Bernie Ecclestone will step down from the board of the company that controls Formula One, according to reports. The 83-year old has been at the helm of Formula One commercially four the past four decades.
Ecclestone is due to go on trial this year in Germany on charges of bribery relating to the sale of shares in Formula One to CVC capital in 2005. It is alleged that Ecclestone paid a $44 million bribe to German banker Gerhard Gribkowsky, who is currently serving a jail sentence for having accepted the payment.
Although he will no longer be a director of F1’s holding company, Ecclestone will continue to run the sport, but with additional supervision from the board. If he is acquitted of the charges, Ecclestone can be expected to have his membership of the board reinstated.
There has been speculation for some time as to who will take over the running of Formula One when Ecclestone retires. Although he is 83 years old, Ecclestone has never expressed an intention to retire, but his advancing age makes it inevitable that his place at the helm of the sport will have to be taken by someone else in the not-too-distant future.
If Ecclestone is convicted and jailed, his successor will have to be chosen sooner than perhaps anticipated. Ecclestone has always maintained his innocence in the face of these bribery charges, but the court might disagree with him.
Lewis Hamilton has a dog. Gasp. Such drama. How supremely irresponsible. The rest of his life is so sensible, it’s appalling that he would do something as risky as keep a dog as a pet. At least that’s what some of the world’s media would have us believe.
Hamilton’s bulldog, Roscoe, has become a feature of the F1 paddock this season. It’s been considered newsworthy that a dog could receive a paddock pass from Bernie Ecclestone – such is the general public’s apparent appetite for meaningless column inches.
More recently, however, the dog has been blamed for Hamilton’s supposed lack of performance on the track. Former driver turned commentator, John Watson, reckons Roscoe is distracting Hamilton from the business of delivering results. Watson told the Daily Express, “Lewis has to decide if he wants to be an F1 driver or a hip-hop star.”
Watson claims to know an awful lot about being a successful F1 driver, but in this context it is worth comparing his F1 record to that of Lewis Hamilton. Watson won 5 out of his 154 races and finished a career-best 3rd in the 1982 World Championship for McLaren. Hamilton has won 21 out of his 116 races thus far and won the World Championship in 2008 at just his second attempt. If either man is to take advice from the other on how to be successful in F1, it should be Watson who gets the lecture.
Who cares that Hamilton has a dog at the track? And frankly, what difference does it make? Having a dog at the track is to Hamilton much the same as having plants and photos in an office is to an accountant. He’s just making himself more comfortable in his working environment.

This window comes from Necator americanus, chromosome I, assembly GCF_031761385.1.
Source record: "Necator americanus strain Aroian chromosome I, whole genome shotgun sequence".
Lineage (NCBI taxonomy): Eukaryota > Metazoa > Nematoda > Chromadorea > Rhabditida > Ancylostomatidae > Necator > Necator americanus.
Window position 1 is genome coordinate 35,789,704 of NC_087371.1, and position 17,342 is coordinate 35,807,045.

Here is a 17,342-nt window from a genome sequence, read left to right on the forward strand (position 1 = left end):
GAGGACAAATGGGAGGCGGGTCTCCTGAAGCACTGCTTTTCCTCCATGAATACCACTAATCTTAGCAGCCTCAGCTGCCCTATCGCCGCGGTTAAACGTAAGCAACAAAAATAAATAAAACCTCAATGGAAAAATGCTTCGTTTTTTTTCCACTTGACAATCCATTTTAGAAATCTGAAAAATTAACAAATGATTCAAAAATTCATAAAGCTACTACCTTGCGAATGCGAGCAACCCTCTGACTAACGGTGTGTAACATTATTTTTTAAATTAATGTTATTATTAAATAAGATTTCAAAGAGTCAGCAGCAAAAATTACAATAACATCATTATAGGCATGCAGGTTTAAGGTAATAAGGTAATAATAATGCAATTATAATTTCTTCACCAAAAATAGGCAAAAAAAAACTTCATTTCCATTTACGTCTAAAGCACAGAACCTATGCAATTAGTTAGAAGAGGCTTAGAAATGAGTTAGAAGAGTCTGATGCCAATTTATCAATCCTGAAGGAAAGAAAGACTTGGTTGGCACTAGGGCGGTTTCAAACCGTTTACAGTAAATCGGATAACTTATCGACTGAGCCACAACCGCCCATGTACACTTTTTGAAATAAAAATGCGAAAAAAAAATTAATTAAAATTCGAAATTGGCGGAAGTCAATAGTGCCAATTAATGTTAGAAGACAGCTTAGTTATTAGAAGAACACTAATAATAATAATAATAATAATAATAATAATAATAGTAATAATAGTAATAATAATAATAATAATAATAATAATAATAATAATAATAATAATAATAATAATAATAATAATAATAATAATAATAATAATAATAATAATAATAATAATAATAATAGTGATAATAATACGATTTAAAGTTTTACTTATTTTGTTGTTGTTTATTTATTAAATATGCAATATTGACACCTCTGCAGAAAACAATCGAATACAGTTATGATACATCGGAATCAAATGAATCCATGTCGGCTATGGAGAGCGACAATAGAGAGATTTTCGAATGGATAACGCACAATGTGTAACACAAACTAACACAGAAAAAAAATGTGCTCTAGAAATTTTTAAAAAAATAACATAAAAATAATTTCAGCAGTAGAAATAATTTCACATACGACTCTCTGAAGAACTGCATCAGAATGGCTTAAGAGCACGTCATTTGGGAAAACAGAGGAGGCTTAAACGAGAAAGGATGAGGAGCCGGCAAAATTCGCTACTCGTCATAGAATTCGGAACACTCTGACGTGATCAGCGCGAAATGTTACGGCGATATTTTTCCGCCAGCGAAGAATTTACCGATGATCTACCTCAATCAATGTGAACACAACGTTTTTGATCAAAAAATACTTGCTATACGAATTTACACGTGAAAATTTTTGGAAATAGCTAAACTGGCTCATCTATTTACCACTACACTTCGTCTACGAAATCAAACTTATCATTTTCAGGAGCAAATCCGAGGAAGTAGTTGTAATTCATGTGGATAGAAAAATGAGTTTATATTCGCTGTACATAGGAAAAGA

With all the completely unnecessary press coverage of his pet, Hamilton has reason to be secretly satisfied. There is clearly nothing much to write about in his personal life, and that is invariably a good thing for a professional sportsman.
Formula 1 is becoming increasingly global. In the last decade or so the sport has expanded heavily into Asia and the Emirates, and moved away from its European roots. There are now F1 races in China, Korea, India and Abu Dhabi, to name but a few. In 2012, Formula 1 returns to the USA, with a race in Austin, Texas. In 2013, there will be a race in New Jersey. 2014 sees a first race in Russia. With all of the new circuits in the last few years, Formula 1 is now represented on almost every continent.
But where is Africa on the F1 calendar? Until 1993, there was a South African Grand Prix at Kyalami. Before that, there was a Moroccan Grand Prix in the fifties. Africa is now not represented at all.
There has been talk over the last 18 months about a return to South Africa. Bernie Ecclestone commented after the 2010 FIFA World Cup that South Africa was ready for F1. Possible venues include Kyalami (which has been used for international bike racing recently), a street circuit in Cape Town, and a possible purpose-built circuit in Durban.
The local racing scene in South Africa is quite small, compared to what is happening in Europe, and needs an injection of funding and energy to become world-class. A purpose-bult circuit would provide year-round opportunities for local racing to develop.
A street circuit, by comparison, would only be used for racing once a year, but would have the added benefit of bringing racing to the city streets. Racing at a purpose-built venue is often invisible to members of the public who are not already racing fanatics. Racing through the streets exposes the general public to a spectacle that they might otherwise not see at all.
Whichever curcuit option is chosen, Formula 1 would be good for South Africa, and South Africa would be good for Formula 1. South Africa is excited about Formula 1. South Africa has shown with the 2010 FIFA World Cup that it is a country capable of putting on a great show for the world. It is time for Formula 1 to return to South Africa.